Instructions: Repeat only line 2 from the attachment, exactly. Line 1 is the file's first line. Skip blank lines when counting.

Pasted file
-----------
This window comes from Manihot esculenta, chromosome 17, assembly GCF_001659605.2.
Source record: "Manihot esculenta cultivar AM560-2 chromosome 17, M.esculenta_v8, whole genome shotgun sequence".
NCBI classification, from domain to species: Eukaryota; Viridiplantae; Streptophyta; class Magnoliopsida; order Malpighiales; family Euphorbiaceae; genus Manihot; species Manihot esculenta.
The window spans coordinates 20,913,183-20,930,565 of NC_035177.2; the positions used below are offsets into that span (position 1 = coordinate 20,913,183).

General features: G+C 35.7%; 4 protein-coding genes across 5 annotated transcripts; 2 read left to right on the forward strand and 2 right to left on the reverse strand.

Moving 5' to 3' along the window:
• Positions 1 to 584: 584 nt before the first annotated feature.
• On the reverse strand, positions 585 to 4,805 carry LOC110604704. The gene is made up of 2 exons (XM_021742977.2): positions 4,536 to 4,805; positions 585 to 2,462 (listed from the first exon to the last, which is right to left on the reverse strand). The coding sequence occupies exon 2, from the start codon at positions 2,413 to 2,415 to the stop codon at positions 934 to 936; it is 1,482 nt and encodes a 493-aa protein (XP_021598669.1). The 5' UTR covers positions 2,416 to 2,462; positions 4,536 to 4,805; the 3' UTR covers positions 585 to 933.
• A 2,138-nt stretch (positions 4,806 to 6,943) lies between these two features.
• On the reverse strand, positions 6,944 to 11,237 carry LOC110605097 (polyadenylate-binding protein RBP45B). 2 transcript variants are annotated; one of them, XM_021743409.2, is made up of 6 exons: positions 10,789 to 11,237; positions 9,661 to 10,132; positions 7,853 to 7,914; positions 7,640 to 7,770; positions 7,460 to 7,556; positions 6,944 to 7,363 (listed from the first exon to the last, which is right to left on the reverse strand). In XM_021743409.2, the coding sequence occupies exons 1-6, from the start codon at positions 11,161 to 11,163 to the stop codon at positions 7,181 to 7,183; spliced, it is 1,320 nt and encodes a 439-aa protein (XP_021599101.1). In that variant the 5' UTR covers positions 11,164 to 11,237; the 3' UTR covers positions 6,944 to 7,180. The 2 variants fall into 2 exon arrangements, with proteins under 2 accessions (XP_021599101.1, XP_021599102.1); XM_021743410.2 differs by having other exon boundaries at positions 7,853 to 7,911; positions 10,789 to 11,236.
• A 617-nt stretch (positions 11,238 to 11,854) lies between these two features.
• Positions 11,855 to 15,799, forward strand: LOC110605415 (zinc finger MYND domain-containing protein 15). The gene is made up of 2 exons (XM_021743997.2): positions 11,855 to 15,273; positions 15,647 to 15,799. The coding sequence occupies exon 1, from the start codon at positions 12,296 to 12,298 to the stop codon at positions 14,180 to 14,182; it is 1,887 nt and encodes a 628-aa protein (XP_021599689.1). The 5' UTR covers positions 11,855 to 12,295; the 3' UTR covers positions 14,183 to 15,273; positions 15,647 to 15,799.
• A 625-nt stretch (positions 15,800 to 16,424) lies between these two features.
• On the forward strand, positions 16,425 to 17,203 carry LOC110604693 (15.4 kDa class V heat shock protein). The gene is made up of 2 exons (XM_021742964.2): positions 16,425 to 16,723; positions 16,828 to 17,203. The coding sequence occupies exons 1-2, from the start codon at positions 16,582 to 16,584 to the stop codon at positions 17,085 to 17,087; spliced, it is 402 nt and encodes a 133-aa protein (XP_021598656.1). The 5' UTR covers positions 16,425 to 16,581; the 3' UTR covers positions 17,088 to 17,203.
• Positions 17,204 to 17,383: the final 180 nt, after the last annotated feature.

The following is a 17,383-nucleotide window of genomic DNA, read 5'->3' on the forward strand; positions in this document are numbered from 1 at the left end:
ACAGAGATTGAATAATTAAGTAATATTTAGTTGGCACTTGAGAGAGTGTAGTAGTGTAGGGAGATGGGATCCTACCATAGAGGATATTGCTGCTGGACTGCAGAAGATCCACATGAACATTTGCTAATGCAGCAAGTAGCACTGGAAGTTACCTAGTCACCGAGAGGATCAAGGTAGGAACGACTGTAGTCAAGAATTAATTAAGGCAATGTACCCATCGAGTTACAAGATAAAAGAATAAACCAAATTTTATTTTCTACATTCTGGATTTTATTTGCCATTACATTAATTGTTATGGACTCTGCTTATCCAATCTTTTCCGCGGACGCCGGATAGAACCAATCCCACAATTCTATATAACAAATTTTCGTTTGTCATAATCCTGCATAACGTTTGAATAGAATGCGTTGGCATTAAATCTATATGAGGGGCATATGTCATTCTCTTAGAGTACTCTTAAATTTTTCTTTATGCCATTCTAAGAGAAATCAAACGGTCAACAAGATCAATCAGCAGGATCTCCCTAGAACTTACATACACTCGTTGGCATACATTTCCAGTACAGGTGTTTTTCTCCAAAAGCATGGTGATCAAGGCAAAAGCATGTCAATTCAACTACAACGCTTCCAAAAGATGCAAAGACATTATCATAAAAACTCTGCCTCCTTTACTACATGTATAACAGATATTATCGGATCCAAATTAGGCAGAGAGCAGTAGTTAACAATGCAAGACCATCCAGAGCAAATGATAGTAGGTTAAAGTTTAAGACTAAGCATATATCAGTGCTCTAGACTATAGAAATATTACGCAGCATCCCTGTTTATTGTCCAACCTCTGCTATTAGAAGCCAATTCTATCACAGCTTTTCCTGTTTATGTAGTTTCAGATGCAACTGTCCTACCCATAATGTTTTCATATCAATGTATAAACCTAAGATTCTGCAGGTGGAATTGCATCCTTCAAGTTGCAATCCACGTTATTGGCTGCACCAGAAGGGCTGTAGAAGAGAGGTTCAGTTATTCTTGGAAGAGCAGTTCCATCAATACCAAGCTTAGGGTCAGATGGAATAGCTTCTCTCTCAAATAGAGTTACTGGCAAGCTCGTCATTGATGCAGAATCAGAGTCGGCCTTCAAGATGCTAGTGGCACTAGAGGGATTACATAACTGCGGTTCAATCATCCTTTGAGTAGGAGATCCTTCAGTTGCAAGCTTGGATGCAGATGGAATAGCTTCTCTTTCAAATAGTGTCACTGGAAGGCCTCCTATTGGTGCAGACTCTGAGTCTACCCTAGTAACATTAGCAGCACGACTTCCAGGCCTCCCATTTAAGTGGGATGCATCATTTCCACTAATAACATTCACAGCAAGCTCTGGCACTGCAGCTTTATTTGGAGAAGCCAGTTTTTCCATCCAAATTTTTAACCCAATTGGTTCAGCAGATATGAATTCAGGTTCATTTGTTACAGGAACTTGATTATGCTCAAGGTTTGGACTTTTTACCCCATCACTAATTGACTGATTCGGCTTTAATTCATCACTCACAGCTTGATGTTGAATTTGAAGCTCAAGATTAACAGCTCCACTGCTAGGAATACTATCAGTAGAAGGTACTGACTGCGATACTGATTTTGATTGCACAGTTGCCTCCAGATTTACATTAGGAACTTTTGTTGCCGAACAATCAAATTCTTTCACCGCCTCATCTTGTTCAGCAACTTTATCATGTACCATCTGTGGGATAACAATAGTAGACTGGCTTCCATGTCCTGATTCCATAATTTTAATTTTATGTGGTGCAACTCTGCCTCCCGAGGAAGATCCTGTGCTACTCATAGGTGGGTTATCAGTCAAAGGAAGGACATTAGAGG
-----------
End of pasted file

Source record: "Manihot esculenta cultivar AM560-2 chromosome 17, M.esculenta_v8, whole genome shotgun sequence".